Author(s): Meir Shalev; Evan Fallenberg (Translator)
From the author of the acclaimed novel A Pigeon and a Boy comes a charming tale of family ties, over-the-top housekeeping, and the sport of storytelling in Nahalal, the village of Meir Shalev's birth. Here we meet Shalev's amazing Grandma Tonia, who arrived in Palestine by boat from Russia in 1923 and lived in a constant state of battle with what she viewed as the family's biggest enemy in their new land: dirt.
Grandma Tonia was never seen without a cleaning rag over her shoulder. She received visitors outdoors. She allowed only the most privileged guests to enter her spotless house. Hilarious and touching, Grandma Tonia and her regulations come richly to life in a narrative that circles around the arrival into the family's dusty agricultural midst of the big, shiny American sweeper sent as a gift by Great-uncle Yeshayahu (he who had shockingly emigrated to the sinful capitalist heaven of Los Angeles ). America, to little Meir and to his forebears, was a land of hedonism and enchanting progress; of tempting luxuries, dangerous music, and degenerate gum-chewing; and of women with painted fingernails. The sweeper, a stealth weapon from Grandpa Aharon's American brother meant to beguile the hardworking socialist household with a bit of American ease, was symbolic of the conflicts and visions of the family in every respect.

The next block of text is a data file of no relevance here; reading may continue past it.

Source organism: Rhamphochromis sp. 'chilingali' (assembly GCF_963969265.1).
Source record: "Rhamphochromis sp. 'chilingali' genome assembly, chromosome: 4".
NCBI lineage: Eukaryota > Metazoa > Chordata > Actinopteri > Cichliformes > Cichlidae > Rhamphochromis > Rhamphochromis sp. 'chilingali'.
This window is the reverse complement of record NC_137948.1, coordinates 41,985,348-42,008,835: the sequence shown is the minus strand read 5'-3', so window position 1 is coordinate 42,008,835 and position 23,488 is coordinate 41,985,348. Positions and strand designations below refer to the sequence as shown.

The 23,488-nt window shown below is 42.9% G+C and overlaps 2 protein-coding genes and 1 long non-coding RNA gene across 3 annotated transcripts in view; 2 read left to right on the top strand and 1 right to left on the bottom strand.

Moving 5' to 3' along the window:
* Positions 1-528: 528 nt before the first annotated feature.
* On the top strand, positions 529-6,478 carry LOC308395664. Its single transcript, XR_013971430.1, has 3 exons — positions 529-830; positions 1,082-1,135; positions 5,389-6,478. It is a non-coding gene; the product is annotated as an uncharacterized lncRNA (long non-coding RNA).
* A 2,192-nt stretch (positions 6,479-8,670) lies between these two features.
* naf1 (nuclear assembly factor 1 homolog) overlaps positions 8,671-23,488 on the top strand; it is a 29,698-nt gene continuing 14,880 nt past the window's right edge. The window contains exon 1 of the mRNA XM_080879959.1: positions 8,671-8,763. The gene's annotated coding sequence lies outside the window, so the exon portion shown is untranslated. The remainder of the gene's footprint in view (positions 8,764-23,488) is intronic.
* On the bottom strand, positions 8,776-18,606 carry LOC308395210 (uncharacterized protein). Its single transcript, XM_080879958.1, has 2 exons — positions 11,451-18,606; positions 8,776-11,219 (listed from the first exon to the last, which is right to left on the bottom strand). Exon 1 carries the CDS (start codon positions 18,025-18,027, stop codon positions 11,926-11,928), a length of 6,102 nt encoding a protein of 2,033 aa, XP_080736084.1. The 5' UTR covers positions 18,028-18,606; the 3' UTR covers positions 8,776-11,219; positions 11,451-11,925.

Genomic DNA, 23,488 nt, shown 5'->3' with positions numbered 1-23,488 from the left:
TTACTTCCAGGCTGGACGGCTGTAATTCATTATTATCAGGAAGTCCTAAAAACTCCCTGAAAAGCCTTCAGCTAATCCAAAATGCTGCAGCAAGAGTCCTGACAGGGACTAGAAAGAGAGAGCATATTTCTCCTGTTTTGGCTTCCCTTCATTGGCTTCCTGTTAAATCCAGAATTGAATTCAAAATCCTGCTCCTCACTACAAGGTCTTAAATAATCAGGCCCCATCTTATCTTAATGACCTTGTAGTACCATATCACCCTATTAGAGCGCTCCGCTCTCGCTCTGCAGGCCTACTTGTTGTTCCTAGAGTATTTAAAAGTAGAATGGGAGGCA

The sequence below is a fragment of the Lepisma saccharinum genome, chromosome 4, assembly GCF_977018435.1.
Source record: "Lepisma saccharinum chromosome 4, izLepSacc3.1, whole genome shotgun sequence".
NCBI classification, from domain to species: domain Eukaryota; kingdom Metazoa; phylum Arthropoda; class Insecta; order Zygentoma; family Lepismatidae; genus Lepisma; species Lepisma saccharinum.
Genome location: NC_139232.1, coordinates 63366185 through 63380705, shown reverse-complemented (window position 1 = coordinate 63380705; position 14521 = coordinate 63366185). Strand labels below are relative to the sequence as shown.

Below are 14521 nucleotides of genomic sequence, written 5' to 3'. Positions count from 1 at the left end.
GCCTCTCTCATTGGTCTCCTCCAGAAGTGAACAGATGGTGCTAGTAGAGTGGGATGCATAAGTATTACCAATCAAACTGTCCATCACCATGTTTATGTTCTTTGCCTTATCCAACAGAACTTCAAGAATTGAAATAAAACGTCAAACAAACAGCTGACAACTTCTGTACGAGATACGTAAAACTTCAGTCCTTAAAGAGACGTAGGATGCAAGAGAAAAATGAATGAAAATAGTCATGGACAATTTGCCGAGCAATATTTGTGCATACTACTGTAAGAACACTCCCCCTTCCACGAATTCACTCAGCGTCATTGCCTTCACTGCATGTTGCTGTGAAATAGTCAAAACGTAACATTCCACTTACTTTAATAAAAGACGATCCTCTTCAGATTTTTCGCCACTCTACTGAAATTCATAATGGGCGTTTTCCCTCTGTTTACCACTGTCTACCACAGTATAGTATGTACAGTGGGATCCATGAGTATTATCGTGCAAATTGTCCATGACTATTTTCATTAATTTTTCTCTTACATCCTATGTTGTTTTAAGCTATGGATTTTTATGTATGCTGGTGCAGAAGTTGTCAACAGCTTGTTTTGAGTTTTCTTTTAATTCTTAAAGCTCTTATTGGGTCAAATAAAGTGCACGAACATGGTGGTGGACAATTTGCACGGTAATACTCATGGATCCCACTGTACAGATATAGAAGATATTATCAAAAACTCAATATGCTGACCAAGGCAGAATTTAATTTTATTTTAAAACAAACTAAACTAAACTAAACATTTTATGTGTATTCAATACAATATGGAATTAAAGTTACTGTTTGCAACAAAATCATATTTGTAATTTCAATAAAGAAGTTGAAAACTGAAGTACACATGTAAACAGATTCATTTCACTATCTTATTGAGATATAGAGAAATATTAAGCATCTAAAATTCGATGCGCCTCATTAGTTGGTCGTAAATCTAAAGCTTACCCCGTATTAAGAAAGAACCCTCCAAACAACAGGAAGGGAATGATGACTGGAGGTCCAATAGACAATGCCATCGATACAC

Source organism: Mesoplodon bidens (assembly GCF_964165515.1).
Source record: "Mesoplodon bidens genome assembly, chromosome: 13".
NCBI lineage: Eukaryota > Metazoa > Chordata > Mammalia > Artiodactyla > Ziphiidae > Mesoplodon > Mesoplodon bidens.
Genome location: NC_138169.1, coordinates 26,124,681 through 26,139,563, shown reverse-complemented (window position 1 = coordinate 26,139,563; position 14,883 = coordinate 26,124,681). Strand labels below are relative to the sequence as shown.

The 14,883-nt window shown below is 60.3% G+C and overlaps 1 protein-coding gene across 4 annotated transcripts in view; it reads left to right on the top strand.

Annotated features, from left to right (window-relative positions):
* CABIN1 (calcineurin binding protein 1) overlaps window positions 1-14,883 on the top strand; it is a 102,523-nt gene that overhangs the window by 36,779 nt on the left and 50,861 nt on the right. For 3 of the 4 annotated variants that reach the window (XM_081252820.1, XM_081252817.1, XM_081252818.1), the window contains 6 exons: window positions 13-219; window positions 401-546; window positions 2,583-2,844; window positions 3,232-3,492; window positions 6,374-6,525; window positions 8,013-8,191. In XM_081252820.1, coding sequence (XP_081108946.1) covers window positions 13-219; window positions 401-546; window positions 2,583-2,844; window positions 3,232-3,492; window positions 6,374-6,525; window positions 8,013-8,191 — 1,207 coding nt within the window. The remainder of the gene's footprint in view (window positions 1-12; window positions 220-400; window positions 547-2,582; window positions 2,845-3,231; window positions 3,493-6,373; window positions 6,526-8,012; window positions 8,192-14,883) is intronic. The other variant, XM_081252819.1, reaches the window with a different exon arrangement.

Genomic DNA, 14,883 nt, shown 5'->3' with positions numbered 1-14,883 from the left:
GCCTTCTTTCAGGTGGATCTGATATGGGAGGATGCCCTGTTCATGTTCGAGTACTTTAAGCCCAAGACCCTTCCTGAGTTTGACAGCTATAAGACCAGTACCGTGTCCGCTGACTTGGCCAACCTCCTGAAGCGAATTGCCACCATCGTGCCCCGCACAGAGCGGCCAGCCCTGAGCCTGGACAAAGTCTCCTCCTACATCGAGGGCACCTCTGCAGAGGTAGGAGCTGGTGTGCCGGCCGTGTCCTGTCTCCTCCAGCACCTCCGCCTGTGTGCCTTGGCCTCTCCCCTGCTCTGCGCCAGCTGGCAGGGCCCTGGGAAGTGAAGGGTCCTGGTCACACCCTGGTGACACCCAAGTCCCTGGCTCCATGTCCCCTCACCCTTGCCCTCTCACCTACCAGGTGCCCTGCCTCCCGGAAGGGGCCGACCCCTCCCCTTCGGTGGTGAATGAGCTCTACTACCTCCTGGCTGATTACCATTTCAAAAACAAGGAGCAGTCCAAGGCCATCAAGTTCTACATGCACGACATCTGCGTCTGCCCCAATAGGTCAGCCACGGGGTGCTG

The fate of Tonia's "svieeperrr"--hidden away for decades in a spotless closed-off bathroom after its initial use--is a family mystery that Shalev determines to solve. The result, in this cheerful translation by Evan Fallenberg, is pure delight, as Shalev brings to life the obsessive but loving Tonia, the pioneers who gave his childhood its spirit of wonder, and the grit and humor of people building ever-new lives.
From the Hardcover edition.
"Brimming with witty and playful mockery, Shalev's story is equally compassionate, an elegiac glimpse of the authentic Zionist pioneers. A genuine comic tour de force, it is also a marvelous meditation on the mysterious workings of memory and the intricate tapestry of familial connections." --Forward "Lighthearted yet meaningful . . . As I read this, I felt like I was one of Meir Shalev's cousins, sitting out behind his grandmother's house, listening to a great retelling of a story I knew by heart . . . A book for everyone." --Jewish Boston "Probably one of the most enjoyable books ever written about obsessive-compulsive disorder." --Haaretz (Israel) "Evan Fallenberg's translation is nimble and sensitive . . . At once a mystery story, a fascinating glimpse into what life was like for the Labor Zionists of the early twentieth century, a moving family memoir, and, above all, a vivid, affectionate tribute to Grandma Tonia, who must now take her rightful place as one of history's most redoubtable matriarchs. Unfailingly charming."--Words Without Borders"A loving and humorous family story about Israel's pioneers and their offspring." --Die Welt (Germany) "An unconventional and quite hilarious family scrapbook . . . Shalev's reflections on quirky uncles, family squabbles, the rich history of his Jewish heritage, and the legacy of the omnipresent American vacuum cleaner touch the heart and tickle the funny bone." --Kirkus Reviews
One of Israel's most celebrated novelists, Meir Shalev was born in 1948 on Nahalal, Israel's first moshav. His books have been translated into more than twenty-five languages and have been best sellers in Israel, Holland, and Germany. Honors he has received include the National Jewish Book Award and the Brenner Prize, one of Israel's top literary awards, for A Pigeon and a Boy. A columnist for the Israeli daily Yedioth Ahronoth, he lives in Jerusalem and in the north of Israel.From the Hardcover edition.